The following indications are possible signals of an online affair.

  1.   Altered Sleeping Patterns

The change in an individual’s sleeping habits is one of the first warning signs of an online affair as chat rooms and other such meeting places which are used for cybersex do not heat up until late at night so the unfaithful person in the relationship may start staying up later to be part of the action (Young, 2004).

The unfaithful starts to go to bed in the early hours of the morning or the unfaithful person in the relationship suspected of having an online affair may start getting up 1 or 2 hours earlier each morning to use the computer and have an e-mail exchange with their new online romantic partner before they go to work.

Thomas (2014) describes how the Internet makes cybersex a particularly exciting type of sex addiction due to its accessibility, affordability and the anonymity that it offers and is often referred to as the Triple-A Engine as a result.

  1.   Demanding Privacy

When a person starts an affair be it online or offline they usually go to extreme lengths to hide this from their partner and the same is true for cyberaffair as they lead to the greater need for privacy and secrecy for their use of their computer.

The person having a cyberaffair will generally move the computer from the view of others in the household, especially their partner and may even change the password of the computer or laptop they are using or hide their online activities in a bid to keep their affair from their partner. The person having the affair will react with anger or be defensive in a bid to hide his or her online activity (Young, 2004).

  1.   Ignoring Their Daily Responsibilities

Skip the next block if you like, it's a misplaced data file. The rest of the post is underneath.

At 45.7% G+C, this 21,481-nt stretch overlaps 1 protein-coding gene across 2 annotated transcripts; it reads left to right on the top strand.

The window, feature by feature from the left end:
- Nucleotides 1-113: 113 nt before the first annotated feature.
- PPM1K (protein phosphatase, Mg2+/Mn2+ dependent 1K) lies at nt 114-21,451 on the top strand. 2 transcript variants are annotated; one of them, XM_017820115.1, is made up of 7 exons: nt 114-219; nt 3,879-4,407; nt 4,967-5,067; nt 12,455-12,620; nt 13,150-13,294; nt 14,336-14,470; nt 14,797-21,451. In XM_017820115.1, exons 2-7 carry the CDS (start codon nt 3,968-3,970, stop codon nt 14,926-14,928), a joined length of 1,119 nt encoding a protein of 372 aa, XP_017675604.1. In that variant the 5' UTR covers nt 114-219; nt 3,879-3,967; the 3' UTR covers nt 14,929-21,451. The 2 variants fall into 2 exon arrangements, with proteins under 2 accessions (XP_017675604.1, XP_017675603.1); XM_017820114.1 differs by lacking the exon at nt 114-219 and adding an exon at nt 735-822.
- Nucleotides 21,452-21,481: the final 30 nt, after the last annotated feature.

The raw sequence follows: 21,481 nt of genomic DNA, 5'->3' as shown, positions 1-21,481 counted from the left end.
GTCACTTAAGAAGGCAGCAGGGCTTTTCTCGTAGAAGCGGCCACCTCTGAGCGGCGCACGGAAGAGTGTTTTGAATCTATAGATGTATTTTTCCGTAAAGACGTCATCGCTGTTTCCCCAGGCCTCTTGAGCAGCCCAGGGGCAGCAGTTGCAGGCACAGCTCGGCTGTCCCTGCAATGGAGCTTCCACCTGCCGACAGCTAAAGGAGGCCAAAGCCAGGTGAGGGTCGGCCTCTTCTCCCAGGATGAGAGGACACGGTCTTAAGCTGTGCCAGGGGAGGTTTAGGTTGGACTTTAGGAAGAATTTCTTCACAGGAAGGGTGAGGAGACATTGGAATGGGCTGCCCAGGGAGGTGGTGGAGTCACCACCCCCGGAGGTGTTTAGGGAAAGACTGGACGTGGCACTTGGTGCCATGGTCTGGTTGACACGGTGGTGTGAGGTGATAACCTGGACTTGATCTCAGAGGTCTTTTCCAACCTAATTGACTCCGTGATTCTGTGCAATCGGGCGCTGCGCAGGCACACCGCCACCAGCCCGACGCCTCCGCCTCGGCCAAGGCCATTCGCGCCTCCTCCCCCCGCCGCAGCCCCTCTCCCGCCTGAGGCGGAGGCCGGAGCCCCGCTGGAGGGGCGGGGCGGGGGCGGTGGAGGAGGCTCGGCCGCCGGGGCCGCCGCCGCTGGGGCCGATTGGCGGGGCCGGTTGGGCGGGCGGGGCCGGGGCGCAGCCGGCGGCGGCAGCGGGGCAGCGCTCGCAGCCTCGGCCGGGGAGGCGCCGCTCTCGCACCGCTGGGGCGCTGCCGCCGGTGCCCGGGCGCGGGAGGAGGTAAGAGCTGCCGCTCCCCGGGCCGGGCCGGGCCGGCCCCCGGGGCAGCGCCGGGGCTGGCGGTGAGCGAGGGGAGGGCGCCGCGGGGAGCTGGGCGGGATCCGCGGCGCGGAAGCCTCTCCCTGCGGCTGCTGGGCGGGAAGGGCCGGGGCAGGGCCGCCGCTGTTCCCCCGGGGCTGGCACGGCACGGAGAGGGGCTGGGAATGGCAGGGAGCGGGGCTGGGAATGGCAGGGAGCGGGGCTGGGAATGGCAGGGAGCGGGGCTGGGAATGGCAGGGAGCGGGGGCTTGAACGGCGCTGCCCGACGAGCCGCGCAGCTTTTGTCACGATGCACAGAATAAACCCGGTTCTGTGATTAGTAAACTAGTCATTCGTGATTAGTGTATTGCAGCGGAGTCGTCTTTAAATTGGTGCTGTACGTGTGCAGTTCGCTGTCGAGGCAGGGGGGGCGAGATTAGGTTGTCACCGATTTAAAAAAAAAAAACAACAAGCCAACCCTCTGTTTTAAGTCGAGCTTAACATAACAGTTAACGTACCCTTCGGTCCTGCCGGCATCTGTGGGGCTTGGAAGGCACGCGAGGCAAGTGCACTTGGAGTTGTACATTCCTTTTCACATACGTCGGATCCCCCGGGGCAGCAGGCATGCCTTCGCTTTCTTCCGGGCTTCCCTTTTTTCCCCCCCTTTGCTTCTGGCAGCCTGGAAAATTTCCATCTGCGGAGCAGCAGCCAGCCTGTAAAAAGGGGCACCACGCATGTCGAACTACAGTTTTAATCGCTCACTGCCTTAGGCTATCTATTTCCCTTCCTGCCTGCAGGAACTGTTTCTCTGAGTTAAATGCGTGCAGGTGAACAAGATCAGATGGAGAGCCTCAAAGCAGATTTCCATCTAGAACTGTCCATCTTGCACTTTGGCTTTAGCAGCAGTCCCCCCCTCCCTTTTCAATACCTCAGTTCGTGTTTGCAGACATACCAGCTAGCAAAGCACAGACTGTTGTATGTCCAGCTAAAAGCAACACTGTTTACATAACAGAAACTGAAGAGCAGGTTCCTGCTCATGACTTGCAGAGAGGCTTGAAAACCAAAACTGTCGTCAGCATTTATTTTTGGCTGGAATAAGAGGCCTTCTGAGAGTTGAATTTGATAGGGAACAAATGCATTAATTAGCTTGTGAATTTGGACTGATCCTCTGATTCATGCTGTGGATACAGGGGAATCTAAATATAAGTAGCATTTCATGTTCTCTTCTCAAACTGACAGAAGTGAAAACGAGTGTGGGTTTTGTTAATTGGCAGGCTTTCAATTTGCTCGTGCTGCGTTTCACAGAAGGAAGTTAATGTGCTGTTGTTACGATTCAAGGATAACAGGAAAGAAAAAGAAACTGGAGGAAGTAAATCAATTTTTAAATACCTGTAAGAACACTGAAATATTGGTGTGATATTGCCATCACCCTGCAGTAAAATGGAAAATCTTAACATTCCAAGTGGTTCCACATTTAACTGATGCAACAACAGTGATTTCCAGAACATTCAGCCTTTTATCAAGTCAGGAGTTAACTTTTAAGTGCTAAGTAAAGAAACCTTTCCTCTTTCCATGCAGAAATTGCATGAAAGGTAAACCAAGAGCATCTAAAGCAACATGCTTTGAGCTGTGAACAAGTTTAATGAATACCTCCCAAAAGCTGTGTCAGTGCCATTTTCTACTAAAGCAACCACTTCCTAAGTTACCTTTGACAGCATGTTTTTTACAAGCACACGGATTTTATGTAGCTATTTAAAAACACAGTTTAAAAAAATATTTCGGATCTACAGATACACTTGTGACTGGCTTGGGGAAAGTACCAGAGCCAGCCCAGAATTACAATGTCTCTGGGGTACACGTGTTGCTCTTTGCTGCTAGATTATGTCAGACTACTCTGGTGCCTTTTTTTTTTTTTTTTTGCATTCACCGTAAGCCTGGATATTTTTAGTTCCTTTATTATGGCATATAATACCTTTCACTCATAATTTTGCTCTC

As the Internet user increases their time spent online this results in responsibilities within their day to day lives suffering. This is not automatically a sign of a cyberaffair.

The person spending more time at the office than usual or neglecting housework that is normally done or tasks such as mowing the lawn may indicate that somebody else is competing for the suspected person’s attention and time as the novelty and excitement that are created by an online affair and the husband or wife does not feel same sense of responsibility to household tasks as they felt before the computer came into his or her life.

  1.   Evidence of Lying

The partner having the affair on the Internet tends to lie about the length of time their Internet sessions last (Young, 2004; Fu et al. 2010). The person involved in the cyberaffair will lie about Internet charges and hide bills such as credit card bills to conceal their Internet usage (Young, 2004). Such behaviors create distrust between the couple in a relationship and over time this will damage the quality of what was once a happy relationship (Young, 2004).

Those involved in online affairs find themselves telling bigger lies in a bid to conceal the existence of their online relationship. Such behaviors create distrust in what was once a stable relationship which finds both partners arguing about computer usage and trust in the relationship is broken.

  1.   Change in Personality

The mood in the person engaging in the Internet affair changes and they become withdrawn and cold in what was once a warm and happy relationship.

If a person is questioned about their Internet usage they often respond in denial and sometimes consciously or not they shift the blame to the person not engaging in the cyberaffair (Young, 2004).

  1.   Lose Interest in Sex